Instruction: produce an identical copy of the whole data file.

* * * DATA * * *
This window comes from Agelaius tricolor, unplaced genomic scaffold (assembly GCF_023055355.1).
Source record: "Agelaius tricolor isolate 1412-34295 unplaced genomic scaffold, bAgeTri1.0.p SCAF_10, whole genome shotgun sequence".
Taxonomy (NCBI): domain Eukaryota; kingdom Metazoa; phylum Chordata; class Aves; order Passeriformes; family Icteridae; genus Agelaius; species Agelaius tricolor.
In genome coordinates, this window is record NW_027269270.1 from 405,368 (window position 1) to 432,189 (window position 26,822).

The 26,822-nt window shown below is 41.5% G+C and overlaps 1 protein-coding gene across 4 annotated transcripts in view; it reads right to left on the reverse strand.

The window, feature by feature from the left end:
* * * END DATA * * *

This window comes from Agelaius tricolor, unplaced genomic scaffold (assembly GCF_023055355.1).
Source record: "Agelaius tricolor isolate 1412-34295 unplaced genomic scaffold, bAgeTri1.0.p SCAF_10, whole genome shotgun sequence".
Taxonomy (NCBI): domain Eukaryota; kingdom Metazoa; phylum Chordata; class Aves; order Passeriformes; family Icteridae; genus Agelaius; species Agelaius tricolor.
In genome coordinates, this window is record NW_027269270.1 from 405,368 (window position 1) to 432,189 (window position 26,822).

The 26,822-nt window shown below is 41.5% G+C and overlaps 1 protein-coding gene across 4 annotated transcripts in view; it reads right to left on the reverse strand.

The window, feature by feature from the left end: